Two For The Show: Rhythm Devils
Years After Their Grateful Dead Debut, The Original Rhythm Devils Are Still Sticking Together, And Sharing Their Secrets To Staying In Tune
You see those guys with the hair and teeth? That was us in 1967,” says Mickey Hart, pointing to a photo of The Grateful Dead hanging on the wall of his studio foyer. “That’s where all this started.”
It’s late July at Hart’s Sebastapol ranch, a lush retreat tucked into the winding evergreen back roads of prime Northern California wine country, complete with a “swimmin’ hole” pond in the front yard and a converted barn bigger than the main house where Hart keeps a full professional studio. It was here where, minutes earlier, the latest incarnation of the touring jam/trance project known as Rhythm Devils just wrapped up day five of rehearsals.
Rhythm Devils serves partly as an homage to Hart and drum-buddy Bill Kreutzmann’s Grateful Dead glory days (Jerry Garcia christened the pair with the name many years ago), but mostly as a reminder to aspiring musicians everywhere that, if you play your cards right, you too can spend your retirement years blissfully jamming on your old reworked classics for a sea of worshipful fans, surrounded by eager virtuoso musicians half your age. And if you’re really lucky, you might even be as giddy about it as Hart and Kreutzmann obviously are.
“I was having the most fun in rehearsal today listening to him,” Kreutzmann says, beaming across the desk at Hart in the cozy upstairs office where we conduct the interview, the walls of which are adorned with abstract psychedelic digital prints of a distinctly Dead vintage. “We’re tight as mothers, you know? We’re so tight. Damn, I love this!”
If any two musicians can appreciate the band-marriage metaphor, it’s these guys, who have been at each other’s side, with little interruption, since that picture on the wall downstairs was taken more than 40 years ago. Yet right now, still buzzing with the energy of the lastest jam session, you’d think they were still in the honeymoon phase.
Having bourne a lifetime of trials both inside and outside the public eye, this dynamic duo still crackles with fresh enthusiasm. A long strange trip indeed, but one that seems fused in that ultimate hippie cliché: honest-to-goodness brotherly love. “As much as this Rhythm Devil thing is all about anything,” says Hart, “it’s about me and Bill, and our relationship, and how it’s evolved over the years.”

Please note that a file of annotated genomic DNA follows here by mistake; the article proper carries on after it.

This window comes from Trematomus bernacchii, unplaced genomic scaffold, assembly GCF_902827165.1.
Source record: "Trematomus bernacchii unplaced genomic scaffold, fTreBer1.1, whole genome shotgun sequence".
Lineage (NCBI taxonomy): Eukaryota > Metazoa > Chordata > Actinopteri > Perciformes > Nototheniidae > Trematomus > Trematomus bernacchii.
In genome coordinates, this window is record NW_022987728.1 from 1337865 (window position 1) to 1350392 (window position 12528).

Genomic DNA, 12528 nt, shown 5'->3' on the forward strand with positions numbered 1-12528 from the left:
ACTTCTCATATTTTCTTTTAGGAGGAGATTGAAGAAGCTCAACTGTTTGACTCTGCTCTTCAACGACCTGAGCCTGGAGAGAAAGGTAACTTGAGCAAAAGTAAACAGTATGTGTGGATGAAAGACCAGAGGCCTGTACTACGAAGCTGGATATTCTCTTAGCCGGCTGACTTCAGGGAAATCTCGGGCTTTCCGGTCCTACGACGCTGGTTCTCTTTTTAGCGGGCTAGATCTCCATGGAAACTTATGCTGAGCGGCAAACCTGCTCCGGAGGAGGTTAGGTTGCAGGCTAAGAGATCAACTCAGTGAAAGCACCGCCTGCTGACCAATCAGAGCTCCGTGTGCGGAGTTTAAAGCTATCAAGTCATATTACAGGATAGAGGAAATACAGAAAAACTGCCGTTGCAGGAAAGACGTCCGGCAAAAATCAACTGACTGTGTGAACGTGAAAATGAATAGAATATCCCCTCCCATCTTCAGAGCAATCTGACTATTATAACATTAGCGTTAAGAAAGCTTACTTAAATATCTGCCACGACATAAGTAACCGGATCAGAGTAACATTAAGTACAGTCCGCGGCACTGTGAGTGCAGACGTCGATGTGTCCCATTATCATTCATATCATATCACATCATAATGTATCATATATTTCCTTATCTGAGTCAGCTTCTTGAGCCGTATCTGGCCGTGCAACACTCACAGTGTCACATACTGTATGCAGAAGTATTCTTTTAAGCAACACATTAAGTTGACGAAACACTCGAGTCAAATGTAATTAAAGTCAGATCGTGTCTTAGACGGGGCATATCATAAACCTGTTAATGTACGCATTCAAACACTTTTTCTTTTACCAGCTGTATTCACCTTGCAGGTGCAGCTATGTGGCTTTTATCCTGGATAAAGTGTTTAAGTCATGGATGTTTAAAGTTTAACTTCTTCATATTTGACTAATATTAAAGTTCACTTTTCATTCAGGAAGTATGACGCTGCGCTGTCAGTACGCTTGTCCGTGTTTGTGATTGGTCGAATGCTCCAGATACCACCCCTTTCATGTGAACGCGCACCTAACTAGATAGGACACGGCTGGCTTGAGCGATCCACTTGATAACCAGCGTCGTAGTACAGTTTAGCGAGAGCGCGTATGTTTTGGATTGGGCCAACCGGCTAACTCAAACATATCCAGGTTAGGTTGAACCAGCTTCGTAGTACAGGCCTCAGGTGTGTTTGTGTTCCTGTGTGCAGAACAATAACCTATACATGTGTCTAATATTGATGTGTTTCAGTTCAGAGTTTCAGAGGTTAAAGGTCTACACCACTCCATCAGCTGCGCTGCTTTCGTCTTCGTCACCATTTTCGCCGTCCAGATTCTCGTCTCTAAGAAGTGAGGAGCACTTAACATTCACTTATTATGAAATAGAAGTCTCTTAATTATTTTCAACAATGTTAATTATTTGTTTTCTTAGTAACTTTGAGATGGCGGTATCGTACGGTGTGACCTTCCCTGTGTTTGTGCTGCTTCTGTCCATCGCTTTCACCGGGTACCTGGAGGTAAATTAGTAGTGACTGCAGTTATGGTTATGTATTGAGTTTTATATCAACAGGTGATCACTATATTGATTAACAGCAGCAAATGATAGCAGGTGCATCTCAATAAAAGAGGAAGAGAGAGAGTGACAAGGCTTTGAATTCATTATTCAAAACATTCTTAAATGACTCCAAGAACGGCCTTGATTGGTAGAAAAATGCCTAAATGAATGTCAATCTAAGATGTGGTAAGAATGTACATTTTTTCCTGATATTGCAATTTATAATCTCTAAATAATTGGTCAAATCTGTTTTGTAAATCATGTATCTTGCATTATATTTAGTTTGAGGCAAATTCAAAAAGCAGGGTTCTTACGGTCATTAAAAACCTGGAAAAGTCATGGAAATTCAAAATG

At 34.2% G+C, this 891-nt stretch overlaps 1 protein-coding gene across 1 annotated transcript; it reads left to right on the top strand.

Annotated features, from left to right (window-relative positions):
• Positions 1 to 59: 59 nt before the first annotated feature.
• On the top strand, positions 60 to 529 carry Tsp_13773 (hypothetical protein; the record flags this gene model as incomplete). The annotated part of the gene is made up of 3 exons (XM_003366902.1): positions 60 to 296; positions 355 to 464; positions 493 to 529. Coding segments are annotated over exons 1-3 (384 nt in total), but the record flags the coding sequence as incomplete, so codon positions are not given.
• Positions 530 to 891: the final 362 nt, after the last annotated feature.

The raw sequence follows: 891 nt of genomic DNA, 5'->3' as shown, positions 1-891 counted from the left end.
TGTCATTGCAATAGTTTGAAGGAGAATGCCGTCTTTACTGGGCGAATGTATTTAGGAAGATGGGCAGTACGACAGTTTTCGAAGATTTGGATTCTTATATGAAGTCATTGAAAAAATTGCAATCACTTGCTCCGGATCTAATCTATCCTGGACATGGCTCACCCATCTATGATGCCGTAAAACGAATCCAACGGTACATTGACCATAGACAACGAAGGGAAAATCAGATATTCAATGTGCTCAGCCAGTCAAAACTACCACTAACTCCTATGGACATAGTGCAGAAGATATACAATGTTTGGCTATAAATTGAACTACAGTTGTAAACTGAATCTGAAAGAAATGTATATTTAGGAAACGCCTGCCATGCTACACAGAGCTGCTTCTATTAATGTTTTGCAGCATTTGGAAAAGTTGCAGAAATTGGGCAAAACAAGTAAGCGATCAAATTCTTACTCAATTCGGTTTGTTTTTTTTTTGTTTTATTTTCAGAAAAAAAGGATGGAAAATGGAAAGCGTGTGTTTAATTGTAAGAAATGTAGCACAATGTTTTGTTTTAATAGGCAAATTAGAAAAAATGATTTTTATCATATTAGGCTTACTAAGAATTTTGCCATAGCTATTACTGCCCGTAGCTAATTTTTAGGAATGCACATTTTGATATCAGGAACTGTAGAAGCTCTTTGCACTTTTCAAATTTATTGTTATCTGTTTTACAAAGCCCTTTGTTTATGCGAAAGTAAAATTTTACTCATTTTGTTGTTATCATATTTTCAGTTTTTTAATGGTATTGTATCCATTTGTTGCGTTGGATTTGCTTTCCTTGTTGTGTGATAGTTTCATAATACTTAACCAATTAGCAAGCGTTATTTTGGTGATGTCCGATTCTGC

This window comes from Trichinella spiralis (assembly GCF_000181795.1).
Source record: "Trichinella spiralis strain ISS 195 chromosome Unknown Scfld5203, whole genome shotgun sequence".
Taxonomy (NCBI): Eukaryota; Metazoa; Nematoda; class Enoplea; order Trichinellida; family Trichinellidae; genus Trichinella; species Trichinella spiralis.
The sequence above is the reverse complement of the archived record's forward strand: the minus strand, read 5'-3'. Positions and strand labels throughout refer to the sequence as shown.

Like any good relationship, theirs had an auspicious start. They met at a Count Basie concert in San Francisco in 1967, and hit it off immediately. Hart recalls them “playing the streets” of San Francisco with a couple of pairs of sticks borrowed from Basie drummer Sonny Payne, on their way to watch Janice Joplin with Big Brother And The Holding Company shred a tiny club called The Matrix on Divisidero Street.
Kreutzmann remembers it slightly differently.
“Michael Hinton was there. Michael Hinton and Mickey are, like, extraordinary rudimental drummers. They actually won the national rudimental competition one year, which is no easy feat, and so I was introduced to both of them. I was watching Count Basie, and I went outside. I didn’t play. Mickey and Mike did, and blew my mind. Like, God, I don’t know all that stuff. So Mickey was kind enough to be the best drum teacher I ever had, and showed me all the rudiments, and gave me really good instruction, stuff that I use every minute.”
It wasn’t long before Hart began sitting in with the Grateful Dead, by then a two-year-old outfit already well regarded in San Francisco’s booming psychedelic rock scene. “We had this natural entrainment,” Hart remembers, “where we could lock up and sync up. We stalked it. We hunted it, the groove, and we didn’t really talk much about it, but we used to work on it a lot.”
“We did,” Kreutzmann agrees. “In the early days we practiced and practiced and practiced. Hey, Mickey, you remember the thing we would do? ...”
“… One arm?” Hart interjects.
“You knew where I was going with that. See, we finish each other’s sentences,” Kreutzmann laughs. “So, Mickey would play a rudiment, and he would play the right arm and I would play the left. And you had to make it work.”
“And we’d put our arms around each other to make it sync,” says Hart. “That was another lesson of entrainment, rather than just drumming. Do you understand what the laws of entrainment are? About being in sync, being in the moment, being in time? If any two objects vibrate and are in proximity, eventually they will sync.
“Drums and drumming. It’s not about drums and drumming; it’s about the feeling that they make. And it’s dealing with vibrations,” he says, introducing what turns out to be one of his favorite conversational memes. “Music is invisible. You can’t see music, can’t see vibrations, unless you look on a machine. So you can’t see the rhythm, but you can feel it. And to allow people to get into that feeling when they’re young, you will chase that feeling for the rest of your life.”